Introduction to Dictionary of Operations
Giordano Bruno, in his essay on Image Magic, famously remarked that it was far easier to ensorcell millions of people at once, by such means, than to make a single person fall in love with you.
And as Ioan Culianu famously remarked, in his seminal Eros and Magic in the Renaissance, this Brunonian insight marks the foundation- point of all modern brainwashing, mind-control, advertising, “public relations” and propaganda. In other words these sciences in fact comprise a form of magic that happens to work. This explains the age-old attraction between Intelligence (spying) and Magic, including stage-magic and illusion as well as “real” occultism, as Konrad Becker herein points out and documents; and of course codes and cyphers, once the avocation of alchemists and astrologers such as Trithemius and Della Porta, now the obsession of quantum spooks.
The corollary of Bruno’s remark — its occult reversal, so to speak — suggests that one can use Hermeticism not to “enchain” others to illusion, but to free yourself from these vinculae and attain a relative autonomy or freedom from ensorcellment, the hex or fix that disempowers you — perhaps even from the Big Lies that pass for Consensus Reality.
This process could be considered hermeneutics or even esoteric hermeneutics (ta’wil, as the Suffis called it) — an exploration and unpacking of a thing back to its origins. Etymology offers one good Dictionary of Operations pages way to go about this — the discovery of the hidden origins of words — which branches off into a magical philology that makes use of puns, rebuses and gematria — the subconsciousness of language itself, the generative “space” of magic.
A very Viennese idea, it seems.
Even the form of Konrad’s “dictionary entries” here is typically Viennese — they are in fact feuilletons, blätter, “leaves,” mini-essays in the tradition of Karl Kraus and the fin-de-siècle coffeehouse wits.
Konrad personifies old Vienna for me; his great-grandfather was Admiral of the Austrian Navy, which sounds like a joke (like “Swiss Navy”) until you remember that Austria once possessed an Empire and owned the port of Trieste, where at various times James Joyce and the mad Hapsburg Empress Carlotte of Mexico dreamed behind façades of genteel respectability.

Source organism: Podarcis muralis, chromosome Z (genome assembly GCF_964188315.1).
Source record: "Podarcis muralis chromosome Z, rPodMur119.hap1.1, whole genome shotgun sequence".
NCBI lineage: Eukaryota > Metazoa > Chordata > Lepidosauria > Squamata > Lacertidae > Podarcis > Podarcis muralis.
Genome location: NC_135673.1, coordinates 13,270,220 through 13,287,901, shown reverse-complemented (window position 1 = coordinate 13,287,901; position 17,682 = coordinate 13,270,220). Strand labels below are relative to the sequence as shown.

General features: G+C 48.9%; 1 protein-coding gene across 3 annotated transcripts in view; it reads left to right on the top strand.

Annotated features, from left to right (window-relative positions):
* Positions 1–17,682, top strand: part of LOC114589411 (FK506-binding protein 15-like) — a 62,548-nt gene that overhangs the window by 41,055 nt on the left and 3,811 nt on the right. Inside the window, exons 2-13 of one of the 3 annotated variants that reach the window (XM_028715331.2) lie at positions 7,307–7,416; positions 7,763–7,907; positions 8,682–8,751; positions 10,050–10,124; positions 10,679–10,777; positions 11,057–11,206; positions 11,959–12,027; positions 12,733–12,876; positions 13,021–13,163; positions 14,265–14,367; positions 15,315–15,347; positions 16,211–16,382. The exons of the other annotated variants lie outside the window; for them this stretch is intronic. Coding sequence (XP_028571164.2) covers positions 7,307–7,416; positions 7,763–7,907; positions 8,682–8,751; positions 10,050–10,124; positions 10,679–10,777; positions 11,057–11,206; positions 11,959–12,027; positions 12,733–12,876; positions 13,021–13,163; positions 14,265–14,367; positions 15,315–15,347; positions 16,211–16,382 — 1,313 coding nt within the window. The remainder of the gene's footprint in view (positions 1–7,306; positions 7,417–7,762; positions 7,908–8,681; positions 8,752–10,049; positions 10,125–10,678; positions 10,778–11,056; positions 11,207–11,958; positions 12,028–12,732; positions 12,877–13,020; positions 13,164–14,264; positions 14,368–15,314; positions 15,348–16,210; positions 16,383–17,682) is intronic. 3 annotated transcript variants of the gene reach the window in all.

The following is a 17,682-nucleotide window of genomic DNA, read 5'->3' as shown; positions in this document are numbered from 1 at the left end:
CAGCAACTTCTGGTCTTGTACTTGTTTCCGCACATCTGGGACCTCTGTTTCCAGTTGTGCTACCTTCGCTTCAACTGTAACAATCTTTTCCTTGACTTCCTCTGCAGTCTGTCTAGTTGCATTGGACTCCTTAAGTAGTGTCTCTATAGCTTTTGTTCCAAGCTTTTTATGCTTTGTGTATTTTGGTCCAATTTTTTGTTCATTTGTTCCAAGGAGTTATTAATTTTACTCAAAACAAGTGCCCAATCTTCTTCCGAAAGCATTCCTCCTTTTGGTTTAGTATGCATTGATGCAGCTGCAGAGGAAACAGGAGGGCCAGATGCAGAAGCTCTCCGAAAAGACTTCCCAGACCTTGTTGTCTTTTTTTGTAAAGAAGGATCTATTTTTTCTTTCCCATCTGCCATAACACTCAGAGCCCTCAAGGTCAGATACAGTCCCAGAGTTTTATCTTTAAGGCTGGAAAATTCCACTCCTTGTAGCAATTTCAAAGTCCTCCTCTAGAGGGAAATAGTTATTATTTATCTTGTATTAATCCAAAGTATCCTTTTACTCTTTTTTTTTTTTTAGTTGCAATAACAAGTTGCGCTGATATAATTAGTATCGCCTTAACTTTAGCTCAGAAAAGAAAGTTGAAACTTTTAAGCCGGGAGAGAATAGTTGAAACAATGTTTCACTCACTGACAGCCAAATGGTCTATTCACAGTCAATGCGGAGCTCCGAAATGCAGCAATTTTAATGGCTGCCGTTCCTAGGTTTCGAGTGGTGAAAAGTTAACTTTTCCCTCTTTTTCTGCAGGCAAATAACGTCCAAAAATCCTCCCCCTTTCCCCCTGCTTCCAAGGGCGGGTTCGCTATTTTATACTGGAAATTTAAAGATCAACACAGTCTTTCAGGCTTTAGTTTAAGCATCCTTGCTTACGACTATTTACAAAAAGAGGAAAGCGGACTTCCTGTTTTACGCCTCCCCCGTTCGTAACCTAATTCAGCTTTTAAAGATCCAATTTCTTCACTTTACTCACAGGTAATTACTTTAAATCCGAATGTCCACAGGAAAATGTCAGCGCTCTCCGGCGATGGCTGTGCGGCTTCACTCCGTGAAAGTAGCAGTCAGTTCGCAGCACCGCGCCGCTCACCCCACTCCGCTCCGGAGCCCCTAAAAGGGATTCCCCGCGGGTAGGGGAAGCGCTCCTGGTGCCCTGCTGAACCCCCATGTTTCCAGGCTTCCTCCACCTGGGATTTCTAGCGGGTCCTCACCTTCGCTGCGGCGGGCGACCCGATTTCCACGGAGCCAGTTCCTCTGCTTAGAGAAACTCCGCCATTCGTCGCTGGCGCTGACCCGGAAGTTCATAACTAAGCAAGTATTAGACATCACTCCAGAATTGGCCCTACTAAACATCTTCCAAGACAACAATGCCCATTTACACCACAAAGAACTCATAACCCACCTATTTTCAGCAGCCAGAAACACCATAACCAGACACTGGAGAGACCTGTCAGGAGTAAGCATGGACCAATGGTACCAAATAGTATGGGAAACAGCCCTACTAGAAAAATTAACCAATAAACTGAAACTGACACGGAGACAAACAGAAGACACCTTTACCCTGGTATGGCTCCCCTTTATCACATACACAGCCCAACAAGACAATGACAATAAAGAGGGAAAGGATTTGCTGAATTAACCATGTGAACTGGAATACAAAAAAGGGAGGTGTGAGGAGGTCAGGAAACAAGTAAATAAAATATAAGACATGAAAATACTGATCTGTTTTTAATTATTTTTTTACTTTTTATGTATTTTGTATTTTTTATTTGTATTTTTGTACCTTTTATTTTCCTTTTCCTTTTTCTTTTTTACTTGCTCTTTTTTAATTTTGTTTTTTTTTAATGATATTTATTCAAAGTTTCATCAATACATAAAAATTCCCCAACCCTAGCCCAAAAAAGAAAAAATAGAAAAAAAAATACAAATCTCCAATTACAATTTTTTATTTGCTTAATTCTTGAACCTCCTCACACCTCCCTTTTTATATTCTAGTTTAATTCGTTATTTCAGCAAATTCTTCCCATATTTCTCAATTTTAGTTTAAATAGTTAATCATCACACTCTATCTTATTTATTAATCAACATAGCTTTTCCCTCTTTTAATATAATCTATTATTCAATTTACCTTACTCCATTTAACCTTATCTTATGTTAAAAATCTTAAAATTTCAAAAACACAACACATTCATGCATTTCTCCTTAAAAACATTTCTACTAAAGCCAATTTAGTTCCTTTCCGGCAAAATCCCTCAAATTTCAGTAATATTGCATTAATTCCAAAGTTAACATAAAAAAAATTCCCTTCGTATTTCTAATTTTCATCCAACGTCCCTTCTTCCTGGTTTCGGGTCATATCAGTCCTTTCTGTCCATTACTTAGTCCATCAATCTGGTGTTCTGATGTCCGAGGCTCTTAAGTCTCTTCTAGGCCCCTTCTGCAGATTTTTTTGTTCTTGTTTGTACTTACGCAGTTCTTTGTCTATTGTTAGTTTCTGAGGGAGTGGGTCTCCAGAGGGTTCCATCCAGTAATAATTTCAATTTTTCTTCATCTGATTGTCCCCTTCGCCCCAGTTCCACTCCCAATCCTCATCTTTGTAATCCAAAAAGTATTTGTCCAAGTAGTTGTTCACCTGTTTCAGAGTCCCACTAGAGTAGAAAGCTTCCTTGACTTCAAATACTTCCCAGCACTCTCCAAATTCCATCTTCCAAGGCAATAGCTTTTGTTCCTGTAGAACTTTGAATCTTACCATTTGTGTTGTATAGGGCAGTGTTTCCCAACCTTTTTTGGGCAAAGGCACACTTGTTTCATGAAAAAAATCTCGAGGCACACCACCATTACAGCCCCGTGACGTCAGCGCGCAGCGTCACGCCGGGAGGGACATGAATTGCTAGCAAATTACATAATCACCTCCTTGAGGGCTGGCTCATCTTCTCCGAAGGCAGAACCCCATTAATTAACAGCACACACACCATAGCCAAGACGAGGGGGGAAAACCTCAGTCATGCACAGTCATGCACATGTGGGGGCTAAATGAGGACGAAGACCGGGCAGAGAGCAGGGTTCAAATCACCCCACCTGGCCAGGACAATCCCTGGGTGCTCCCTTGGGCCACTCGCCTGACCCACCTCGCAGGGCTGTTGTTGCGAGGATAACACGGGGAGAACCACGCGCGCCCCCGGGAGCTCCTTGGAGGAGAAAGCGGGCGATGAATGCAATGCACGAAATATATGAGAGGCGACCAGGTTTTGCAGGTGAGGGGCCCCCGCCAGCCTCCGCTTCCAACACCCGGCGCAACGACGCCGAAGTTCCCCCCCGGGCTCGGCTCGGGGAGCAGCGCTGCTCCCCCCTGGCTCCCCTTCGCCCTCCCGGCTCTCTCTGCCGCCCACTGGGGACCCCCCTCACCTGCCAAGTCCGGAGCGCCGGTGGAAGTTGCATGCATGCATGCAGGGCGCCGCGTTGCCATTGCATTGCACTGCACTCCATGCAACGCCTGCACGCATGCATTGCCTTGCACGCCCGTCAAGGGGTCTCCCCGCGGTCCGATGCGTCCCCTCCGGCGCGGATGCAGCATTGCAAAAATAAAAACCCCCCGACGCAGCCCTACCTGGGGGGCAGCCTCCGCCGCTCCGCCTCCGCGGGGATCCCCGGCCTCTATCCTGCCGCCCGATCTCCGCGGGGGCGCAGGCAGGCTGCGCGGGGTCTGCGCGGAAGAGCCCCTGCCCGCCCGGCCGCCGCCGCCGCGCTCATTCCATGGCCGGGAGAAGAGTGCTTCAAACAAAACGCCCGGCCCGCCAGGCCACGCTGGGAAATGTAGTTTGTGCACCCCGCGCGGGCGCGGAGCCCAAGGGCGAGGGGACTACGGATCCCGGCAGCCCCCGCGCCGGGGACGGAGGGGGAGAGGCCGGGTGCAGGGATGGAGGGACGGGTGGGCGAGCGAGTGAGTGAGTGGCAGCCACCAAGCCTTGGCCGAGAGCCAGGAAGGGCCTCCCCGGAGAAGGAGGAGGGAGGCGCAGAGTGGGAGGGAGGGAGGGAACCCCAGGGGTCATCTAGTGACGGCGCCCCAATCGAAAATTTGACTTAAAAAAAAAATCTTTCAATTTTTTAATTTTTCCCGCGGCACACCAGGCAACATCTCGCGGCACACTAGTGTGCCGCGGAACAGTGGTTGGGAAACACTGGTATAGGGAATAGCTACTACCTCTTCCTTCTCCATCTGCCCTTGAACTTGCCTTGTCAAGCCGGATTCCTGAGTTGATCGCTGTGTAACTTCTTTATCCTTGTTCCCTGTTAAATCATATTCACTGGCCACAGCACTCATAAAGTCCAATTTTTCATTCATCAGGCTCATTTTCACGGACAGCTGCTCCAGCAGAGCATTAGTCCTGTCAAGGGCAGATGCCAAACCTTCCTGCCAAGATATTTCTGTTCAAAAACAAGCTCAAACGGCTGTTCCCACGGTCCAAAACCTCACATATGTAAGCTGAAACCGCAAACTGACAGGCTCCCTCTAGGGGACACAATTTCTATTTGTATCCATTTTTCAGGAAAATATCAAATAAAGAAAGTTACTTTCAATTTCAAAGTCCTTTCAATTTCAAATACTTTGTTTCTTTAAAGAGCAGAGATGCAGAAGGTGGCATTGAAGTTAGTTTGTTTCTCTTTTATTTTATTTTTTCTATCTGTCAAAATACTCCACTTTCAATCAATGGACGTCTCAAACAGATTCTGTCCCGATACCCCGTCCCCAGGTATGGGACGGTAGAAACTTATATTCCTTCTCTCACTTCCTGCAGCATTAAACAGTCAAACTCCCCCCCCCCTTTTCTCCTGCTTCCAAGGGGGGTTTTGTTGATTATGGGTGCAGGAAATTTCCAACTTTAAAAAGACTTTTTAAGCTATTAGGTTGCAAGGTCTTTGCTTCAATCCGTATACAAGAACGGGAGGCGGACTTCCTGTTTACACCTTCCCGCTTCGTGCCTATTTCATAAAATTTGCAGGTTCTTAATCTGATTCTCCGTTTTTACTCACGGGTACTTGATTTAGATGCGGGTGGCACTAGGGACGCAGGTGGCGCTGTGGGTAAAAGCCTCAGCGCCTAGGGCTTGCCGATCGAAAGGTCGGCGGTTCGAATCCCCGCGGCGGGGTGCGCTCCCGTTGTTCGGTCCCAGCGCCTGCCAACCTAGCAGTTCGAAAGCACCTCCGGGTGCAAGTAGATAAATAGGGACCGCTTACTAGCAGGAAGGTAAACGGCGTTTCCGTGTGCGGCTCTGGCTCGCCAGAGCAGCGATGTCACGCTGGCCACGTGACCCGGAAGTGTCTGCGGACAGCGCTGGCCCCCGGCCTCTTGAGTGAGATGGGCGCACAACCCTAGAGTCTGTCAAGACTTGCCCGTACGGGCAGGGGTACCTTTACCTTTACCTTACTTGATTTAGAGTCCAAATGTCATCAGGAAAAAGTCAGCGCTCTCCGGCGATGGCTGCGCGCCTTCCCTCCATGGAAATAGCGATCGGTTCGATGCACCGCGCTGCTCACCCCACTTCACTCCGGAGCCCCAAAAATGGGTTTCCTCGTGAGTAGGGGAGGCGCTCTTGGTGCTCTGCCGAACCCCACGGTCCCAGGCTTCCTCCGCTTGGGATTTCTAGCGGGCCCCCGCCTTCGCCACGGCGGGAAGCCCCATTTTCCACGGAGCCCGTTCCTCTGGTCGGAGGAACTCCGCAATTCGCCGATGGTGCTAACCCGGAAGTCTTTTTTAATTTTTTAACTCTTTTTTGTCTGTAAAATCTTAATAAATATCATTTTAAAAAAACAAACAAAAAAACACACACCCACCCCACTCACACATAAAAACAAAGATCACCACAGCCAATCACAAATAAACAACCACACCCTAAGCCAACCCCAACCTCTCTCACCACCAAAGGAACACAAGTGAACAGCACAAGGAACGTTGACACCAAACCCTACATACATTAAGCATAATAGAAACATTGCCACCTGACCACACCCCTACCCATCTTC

Konrad is an ectomorph, wears a mournful suit & tie, is an expert on Viennese pastry, and performs fake Spiritualist séances complete with ersatz ectoplasm and eerie post-industrial noise.
The Hermetic Imagination is an epistemological weapon. A radical dialectic or tri-alectic can be traced from Paracelsus to Boehme to the Rosicrucians to Romantic Science (Novalis, Goethe, Swedenborg) to the left Hegelians. Spinoza may be involved. Then the radical French occultists like Nerval or Eliphas Levi. Then onward to Surrealism, Situationism and Psychedelicism, the last gasps of the old magical tradition.
But after the last gasp there still remains (like an ectoplasmic stain) the unacknowledged Eternal Avantgarde, which has never ceased since about 40,000 years ago to hope and agitate for an end to alienation. It’s the Old Mole, the Neanderthal Underground — the same gesture of refusal since the archaic dawn of hegemony.
The 21st century Hermeticist’s alchemical lab has become the conceptual (laboratory as oratory) — a Memory Theatre. The computer is its diabolical twin. The subject of much of the work turns out to be communication theory, meta-network theory, sociology in a world where the Social has come to an end in ecstatic representation.
But at bedrock level the theory miraculously resurrects an animism so basic, so primitive as to be called a Doctrine of Signatures. “Everything is alive.” The point of the Hermetic critique revolves around the protection of that life against the antibiosis of Capital in its spectral form — against the Totality of the Image as erasure of the Imagination.